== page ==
“I might be the luckiest girl in Scotland,” Fiona said as the girl in Tesco handed her the receipt and asked her if she had any plans for the rest of the day. The poor girl looked so downtrodden and fed up. And that calamity of a hairstyle! Poor dear. Fiona decided there would be no harm in sharing news of her own good fortune.
“I’ve just met the most perfect man and he’s invited me to stay with him on his very own island.”
“That’s nice,” said the girl who was already looking at the next customer and crooking a finger to beckon him through the two-metre distance marker. She had to change that to an open-palmed ‘halt’ when she realised Fiona was still talking to her.
“And what’s amazing is that I only met him last night. We were on a blind date, one of those computer-matching thingies, but we hit it off right away and now…”
“That’s nice,” said the checkout girl who realised her premature come-on to the next customer had created chaos in the queue as the line of twelve people all tried to move back to their original positions. She heard the crash of trolleys and more than a few swear words.
“And now this whole lockdown nonsense has been announced and I was absolutely hating the idea of living alone for the next three weeks and so Hamish, that’s his name, Hamish said I could come to his little island for the duration.”
“Uh huh, well, if you’ll excuse me, I need to…”
“Of course he’d had a bit to drink and I wondered if he might have been joking, but I phoned him first thing this morning to tell him how beautiful the dawn was looking and I asked him outright if he still felt the same way.”
“I’m sorry but…”
“And he was so funny, pretending he’d even forgotten my name and all that. Quite a tease, he is, but I do like a man with a sense of humour. Anyway, he’s picking me up tomorrow and that’s what made me remember that there’s late night shopping on a Thursday. So I’ve been in a mad whirl for the past few hours, picking the right things to wear for the island. I’ve got plenty of cocktail dresses of course, but most of them are last season, so I phoned Hamish again and asked him what I should bring. And do you know what he said?”
“Toilet rolls! What a hoot. Anyway, I thought I’ll show him I’ve also got a funny bone or two, so that’s why I came in here. That’s why I’ve bought all these loo rolls. Three twelve-packs. They only had two left on the shelf, but there was an old dear in one of those electric scooter contraptions. So I followed her around the aisles until the big multi-pack tumbled from her tiny basket. I’m quite the commando sometimes and it will be a funny story to tell Hamish in the morning.”
“Is there a problem here?”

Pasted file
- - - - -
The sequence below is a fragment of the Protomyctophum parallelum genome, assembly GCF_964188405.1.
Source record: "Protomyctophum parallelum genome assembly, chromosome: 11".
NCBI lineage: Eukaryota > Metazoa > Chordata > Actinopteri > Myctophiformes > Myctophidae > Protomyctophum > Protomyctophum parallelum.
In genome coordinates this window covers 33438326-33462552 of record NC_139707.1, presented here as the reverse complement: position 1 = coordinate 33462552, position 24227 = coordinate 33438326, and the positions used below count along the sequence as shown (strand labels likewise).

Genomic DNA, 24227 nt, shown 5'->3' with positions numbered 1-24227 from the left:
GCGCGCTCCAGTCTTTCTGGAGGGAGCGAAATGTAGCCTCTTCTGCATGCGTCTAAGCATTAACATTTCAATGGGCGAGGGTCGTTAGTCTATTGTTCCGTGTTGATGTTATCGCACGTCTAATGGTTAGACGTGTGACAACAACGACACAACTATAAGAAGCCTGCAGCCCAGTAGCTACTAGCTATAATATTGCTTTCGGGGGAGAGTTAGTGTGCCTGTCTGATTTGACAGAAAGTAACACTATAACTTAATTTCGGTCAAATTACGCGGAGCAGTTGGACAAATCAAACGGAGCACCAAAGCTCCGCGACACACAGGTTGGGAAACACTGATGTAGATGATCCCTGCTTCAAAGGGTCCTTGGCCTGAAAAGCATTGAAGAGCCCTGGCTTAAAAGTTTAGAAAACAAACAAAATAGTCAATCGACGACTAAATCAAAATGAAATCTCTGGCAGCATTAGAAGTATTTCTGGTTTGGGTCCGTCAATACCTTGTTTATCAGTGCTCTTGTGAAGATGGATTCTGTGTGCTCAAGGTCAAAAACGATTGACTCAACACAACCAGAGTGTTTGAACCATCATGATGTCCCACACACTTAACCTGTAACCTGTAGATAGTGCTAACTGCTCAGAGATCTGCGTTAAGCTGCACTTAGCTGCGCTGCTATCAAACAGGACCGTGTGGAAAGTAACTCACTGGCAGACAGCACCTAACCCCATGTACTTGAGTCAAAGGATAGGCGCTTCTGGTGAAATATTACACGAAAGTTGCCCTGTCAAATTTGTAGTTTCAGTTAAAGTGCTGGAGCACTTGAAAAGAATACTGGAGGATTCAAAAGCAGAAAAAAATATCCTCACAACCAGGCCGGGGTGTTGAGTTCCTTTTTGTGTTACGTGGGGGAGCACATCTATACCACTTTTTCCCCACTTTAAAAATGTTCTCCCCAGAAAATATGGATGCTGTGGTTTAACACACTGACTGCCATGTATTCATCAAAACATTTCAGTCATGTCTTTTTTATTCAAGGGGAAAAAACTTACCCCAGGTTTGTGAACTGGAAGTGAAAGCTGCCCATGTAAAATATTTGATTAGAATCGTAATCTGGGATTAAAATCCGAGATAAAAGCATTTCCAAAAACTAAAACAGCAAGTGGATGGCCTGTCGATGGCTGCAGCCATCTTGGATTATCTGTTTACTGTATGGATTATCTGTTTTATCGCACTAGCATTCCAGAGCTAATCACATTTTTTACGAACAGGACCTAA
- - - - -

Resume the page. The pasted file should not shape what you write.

The store manager had arrived, alerted by the logjam behind the till. Fiona didn’t much like the look of him with his clip-on tie and neck tattoos. He also gave off a whiff of cheap after-shave, probably the supermarket’s own brand she thought.
“No problem,” she told him, “Except this lovely girl here has been holding me back with all her chit-chat. Goodness, is that the time?”
Fiona had glanced at her wristwatch. It had been a gift from Daddy on her 21st birthday. Oh, he did spoil her! This cute Rolex for her birthday, the little BMW for Christmas…she was, indeed the luckiest girl in Scotland.
“It’s almost eight o’clock and I still have so much to do before tomorrow. I’ll be off then. Bye bye everyone.”
As she pushed her trolley away from the till, the people in the queue broke into a round of applause so she turned and gave them a little wave. How sweet of them! It was the same when she went outside. People were hanging from their windows, whistling and cheering and some were even banging pots and pans. But how could they have known? Was it written on her face that she was already, totally, madly in love?
She called Hamish three more times that night just to check a few details about the trip. Each time he took a little longer to answer, which was a tiny bit annoying. It was almost as if he couldn’t see the importance of her questions about swimming cozzies and hair straighteners, but her last call of the night was really urgent because she’d completely forgotten to tell him about Gooseberry.
“Gooseberry?” he had said, sounding a bit off-hand.
“Yes, Gooseberry. I forgot to tell you I would have to bring Gooseberry. He’s my dog, well, my best friend really.”
“I see,” said Hamish, “And what kind of dog is he?”
“Oh, Hamish, he’s the most adorable Irish Setter you have ever met. He’s my cuddle-chum.”
“And there’s no one who could look after him for you? Gooseberry, I mean.”
“Well that’s the thing. I completely forgot that Mummy and Daddy are away on one of their silly cruises. They set off weeks ago and now there’s been some kind of nonsense on board. They’re not letting people get off or fly home. Something about a virus. Mummy sounded quite upset about it all.”
“It’s the corona,” said Hamish
“No, no, it’s called the Ocean Princess or something like that. Anyway, that’s not the point. I will have to bring Gooseberry along. You don’t mind, do you? Tell me you don’t.”
“That’s fine,” said Hamish, “I’ll see you in the morning er…”
“Fiona. Silly boy!”
“Aye well, I’ll pick you up at half past eight, Fiona. So, you get some sleep, we’ll have a long drive ahead of us.”
“Oh, I can’t wait. Your island sounds so romantic. Just me and you and the crashing waves.”
“And Gooseberry” said Hamish and then the line went dead.
TO BE CONTINUED